In addition to providing information to the barley growers on the varieties that the malt market needs, UK maltsters also take great care to ensure that the barley that they take into their sites is stored not only by separate variety, but also by protein content within each segregation. Further information on this is given in Controlling the intake of malting barley for malt production.
The UK malting industry’s due diligence on food safety compliance in maltsters’ raw material
Great care is taken with the purchase and the intake of barley to the maltsters’ storage. Long standing practice has been to ensure that the grain has the correct ‘nose’, that is the unique smell of fresh and correctly stored grain. Any taint to that smell, particularly any fustiness, is likely to mean a rejection of the load by the maltster, as it could indicate the presence of storage mould on the grain.
This could impact on quality in two ways:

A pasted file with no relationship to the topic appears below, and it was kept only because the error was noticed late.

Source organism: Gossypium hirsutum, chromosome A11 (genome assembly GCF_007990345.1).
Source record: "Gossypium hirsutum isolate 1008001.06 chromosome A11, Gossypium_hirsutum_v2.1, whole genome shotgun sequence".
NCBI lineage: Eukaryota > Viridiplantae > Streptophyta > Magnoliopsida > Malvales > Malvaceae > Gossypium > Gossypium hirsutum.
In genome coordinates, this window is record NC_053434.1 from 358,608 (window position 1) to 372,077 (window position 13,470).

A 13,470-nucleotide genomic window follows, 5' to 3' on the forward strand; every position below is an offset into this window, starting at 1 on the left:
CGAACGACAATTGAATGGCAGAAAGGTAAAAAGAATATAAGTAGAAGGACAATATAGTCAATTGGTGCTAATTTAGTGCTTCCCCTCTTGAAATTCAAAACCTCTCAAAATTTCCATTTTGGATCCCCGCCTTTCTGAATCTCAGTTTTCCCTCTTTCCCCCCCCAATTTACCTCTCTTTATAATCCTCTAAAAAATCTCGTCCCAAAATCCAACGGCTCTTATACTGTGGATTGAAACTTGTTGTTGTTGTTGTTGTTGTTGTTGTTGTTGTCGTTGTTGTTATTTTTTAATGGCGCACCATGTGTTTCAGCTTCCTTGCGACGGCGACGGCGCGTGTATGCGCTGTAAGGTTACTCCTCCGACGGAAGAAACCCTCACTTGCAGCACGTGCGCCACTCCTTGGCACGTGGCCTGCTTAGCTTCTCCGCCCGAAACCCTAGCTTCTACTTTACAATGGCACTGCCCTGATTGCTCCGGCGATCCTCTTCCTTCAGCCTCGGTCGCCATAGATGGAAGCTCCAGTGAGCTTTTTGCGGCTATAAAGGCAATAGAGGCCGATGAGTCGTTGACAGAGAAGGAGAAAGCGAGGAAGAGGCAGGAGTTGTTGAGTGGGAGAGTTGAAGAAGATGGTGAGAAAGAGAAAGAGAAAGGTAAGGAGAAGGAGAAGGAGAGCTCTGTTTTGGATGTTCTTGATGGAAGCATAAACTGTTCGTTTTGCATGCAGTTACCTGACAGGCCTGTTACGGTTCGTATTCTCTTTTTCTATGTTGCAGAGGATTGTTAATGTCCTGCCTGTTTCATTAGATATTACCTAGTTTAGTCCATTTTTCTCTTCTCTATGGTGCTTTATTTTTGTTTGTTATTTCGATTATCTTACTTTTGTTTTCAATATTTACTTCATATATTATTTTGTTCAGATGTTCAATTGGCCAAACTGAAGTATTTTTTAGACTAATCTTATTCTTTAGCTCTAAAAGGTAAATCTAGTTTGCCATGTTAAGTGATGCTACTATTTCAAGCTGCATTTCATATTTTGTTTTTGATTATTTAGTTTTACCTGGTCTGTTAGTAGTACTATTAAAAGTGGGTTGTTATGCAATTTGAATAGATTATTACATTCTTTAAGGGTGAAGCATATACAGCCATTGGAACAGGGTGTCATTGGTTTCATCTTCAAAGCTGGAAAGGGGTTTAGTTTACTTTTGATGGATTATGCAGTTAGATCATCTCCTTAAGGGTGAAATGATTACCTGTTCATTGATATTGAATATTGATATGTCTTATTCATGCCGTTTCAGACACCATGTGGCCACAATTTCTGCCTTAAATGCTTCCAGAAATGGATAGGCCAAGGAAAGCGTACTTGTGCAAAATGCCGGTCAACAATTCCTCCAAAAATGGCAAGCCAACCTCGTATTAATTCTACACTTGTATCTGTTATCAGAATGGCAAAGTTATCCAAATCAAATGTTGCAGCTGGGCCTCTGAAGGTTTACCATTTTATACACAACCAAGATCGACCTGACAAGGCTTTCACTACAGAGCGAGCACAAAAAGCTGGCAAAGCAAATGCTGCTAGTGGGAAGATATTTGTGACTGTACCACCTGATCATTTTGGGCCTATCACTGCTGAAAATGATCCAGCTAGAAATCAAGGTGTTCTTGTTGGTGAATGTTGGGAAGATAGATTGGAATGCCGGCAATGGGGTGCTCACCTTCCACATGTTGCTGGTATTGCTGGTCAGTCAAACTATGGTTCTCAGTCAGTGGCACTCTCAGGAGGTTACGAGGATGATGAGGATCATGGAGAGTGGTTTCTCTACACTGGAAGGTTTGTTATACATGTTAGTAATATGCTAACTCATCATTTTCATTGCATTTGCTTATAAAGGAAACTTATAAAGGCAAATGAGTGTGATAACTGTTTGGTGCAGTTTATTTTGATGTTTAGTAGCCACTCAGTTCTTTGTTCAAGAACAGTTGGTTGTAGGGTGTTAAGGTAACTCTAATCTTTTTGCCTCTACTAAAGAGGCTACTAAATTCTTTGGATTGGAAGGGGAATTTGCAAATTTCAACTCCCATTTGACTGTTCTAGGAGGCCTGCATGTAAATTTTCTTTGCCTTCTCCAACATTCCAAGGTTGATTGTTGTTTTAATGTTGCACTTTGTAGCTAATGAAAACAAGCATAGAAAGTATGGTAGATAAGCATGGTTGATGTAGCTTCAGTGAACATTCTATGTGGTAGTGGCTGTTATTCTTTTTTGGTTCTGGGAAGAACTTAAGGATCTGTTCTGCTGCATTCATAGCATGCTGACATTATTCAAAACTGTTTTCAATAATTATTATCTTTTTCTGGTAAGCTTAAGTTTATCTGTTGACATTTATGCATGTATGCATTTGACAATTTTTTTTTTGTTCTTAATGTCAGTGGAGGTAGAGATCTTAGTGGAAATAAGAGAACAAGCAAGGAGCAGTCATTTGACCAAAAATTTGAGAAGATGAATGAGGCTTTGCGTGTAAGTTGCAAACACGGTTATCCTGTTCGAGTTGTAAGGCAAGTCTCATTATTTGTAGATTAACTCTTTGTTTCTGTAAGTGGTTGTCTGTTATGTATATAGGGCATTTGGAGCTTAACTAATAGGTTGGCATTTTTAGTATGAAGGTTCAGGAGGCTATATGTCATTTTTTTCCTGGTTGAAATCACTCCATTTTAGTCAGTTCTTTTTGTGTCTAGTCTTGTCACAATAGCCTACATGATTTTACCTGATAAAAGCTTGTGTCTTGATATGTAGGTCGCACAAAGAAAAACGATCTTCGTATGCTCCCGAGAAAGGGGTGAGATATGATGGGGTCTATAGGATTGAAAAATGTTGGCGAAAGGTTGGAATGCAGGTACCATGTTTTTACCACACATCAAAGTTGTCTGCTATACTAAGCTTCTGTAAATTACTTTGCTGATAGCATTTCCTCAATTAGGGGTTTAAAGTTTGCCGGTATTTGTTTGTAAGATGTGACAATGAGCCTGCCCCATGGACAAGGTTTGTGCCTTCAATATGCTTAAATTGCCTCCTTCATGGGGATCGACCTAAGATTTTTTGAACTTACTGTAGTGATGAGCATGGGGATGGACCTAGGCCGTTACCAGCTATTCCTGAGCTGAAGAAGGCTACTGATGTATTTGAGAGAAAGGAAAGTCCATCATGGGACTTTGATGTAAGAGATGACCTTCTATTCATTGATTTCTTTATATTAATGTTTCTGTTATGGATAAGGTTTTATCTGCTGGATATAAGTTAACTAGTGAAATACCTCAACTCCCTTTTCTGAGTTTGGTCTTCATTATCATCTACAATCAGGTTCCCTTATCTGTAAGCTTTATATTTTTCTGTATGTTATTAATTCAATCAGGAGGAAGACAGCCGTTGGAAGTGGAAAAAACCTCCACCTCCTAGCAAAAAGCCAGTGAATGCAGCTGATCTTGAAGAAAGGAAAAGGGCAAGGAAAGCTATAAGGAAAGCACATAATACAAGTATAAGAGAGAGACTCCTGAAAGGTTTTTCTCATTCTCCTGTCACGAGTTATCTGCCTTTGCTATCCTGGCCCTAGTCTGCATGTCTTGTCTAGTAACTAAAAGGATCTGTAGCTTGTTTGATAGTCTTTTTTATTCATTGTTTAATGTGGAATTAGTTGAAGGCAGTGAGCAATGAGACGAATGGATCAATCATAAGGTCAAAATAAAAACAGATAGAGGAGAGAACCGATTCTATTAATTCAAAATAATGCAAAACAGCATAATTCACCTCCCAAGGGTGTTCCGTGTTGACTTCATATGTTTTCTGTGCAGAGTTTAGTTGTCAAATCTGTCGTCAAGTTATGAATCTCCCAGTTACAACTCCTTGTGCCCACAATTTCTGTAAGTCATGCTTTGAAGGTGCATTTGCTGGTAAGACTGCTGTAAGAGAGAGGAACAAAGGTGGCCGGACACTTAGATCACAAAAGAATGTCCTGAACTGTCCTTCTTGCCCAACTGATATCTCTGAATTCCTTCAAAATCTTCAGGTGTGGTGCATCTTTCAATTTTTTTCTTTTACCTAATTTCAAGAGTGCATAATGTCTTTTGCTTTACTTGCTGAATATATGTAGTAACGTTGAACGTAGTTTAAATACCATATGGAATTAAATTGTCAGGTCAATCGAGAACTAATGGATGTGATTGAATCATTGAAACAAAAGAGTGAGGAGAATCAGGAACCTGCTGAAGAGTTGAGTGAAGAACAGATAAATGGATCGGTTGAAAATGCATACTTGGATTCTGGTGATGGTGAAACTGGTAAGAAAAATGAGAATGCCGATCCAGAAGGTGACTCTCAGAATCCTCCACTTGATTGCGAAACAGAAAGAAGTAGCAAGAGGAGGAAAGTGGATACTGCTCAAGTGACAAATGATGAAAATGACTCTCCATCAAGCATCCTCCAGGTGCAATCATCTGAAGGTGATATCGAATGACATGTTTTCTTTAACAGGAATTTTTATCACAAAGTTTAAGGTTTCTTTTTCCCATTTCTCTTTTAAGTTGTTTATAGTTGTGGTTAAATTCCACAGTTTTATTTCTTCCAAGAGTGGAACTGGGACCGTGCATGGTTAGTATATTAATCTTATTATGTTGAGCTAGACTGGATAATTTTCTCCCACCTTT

- The germination of the grain, and hence its ability to be changed into malt, could be below the 98% required by the maltster. The germinative capacity test carried out before each load is accepted would quickly show if that is a problem.
- If the taint is due to storage moulds, this is likely because the grain has been stored badly. Storage moulds such as Aspergillus can produce mycotoxins under adverse storage conditions, particularly if the grain moisture is above 14%.
When mycotoxins were first mentioned as a possible health hazard in 1998, the UK malting industry was quick to check that it was removing any possibility of mycotoxins being introduced with its raw material, malting barley. It quickly found that the simple ‘nose’ test, introduced by maltsters over 100 years ago, coupled with the UKs ability, and practice, of drying barley down below 14.5% before long term storage meant there was no problem. A series of MAGB coordinated sampling and testing regimes has underlined the effectiveness of that diligent control.
The MAGB coordinates other testing for food safety issues, for example to ensure that the maximum legal levels for heavy metals in UK malting barley, and hence malt, are not exceeded.